Year 3, Month 5, Day 14: Got Two Reasons Why I Cry

The Decorah Newspapers of Winnishek County, Iowa run a bit of advocacy for the “connect the dots” action. Good for them:

Across the planet now we see ever more flood, ever more drought, ever more storms. People are dying, communities are being wrecked – the impacts we’re already witnessing from climate change are unlike anything we have seen before.

Every time we pick up the newspaper and read about another record-breaking natural disaster, it becomes increasingly clear that climate change is not a future problem – it’s happening right now.

But because the globe is so big, it’s hard for most people to see that it’s all connected. That’s why, Saturday May 5, we will “Connect the Dots” starting at the Decorah Court House.

A revision of the letter for yesterday, which was also sent May 4 (putting me 10 days ahead):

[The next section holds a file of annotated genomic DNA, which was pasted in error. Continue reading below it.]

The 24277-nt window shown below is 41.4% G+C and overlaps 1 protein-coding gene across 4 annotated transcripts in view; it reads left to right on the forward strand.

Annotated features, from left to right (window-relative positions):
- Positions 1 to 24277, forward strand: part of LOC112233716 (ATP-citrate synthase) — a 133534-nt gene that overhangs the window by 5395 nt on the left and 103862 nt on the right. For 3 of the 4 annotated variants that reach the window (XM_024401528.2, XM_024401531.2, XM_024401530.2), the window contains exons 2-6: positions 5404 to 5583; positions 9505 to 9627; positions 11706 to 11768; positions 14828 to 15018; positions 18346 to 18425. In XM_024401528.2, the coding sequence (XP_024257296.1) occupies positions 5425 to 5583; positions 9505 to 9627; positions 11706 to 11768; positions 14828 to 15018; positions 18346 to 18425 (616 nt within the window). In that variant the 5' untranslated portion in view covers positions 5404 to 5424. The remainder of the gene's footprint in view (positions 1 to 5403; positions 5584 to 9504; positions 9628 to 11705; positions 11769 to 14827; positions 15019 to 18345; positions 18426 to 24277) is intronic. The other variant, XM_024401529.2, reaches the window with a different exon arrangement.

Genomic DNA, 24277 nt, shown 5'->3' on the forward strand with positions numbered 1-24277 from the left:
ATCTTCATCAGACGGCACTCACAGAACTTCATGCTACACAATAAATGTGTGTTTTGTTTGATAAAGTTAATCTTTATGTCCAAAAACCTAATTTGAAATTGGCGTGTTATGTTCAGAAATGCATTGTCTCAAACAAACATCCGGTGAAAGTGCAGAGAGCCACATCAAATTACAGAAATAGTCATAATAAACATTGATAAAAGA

Robust and enduring responses to the burgeoning greenhouse effect must begin with understanding and awareness — without the long-term perspective that allows us to imagine centuries in the future, climate strategies are doomed to fall off our collective radar screens.

Combating climate change doesn’t require a “new Manhattan project” or a “new Apollo program,” although climatology will surely be one of the most important scientific fields of this millennium. While the atomic bomb was an absolute secret until it fell on Hiroshima, successful climate technologies must be transparent and accessible to all. While there was little ordinary citizens could do for the race to the moon (beyond sending pennies to NASA), preparation for global warming’s consequences has to happen in our daily lives, not just in the top echelons of government.

But it all starts with connecting the dots between extreme weather and global climate change. Let’s get to work.

Warren Senders

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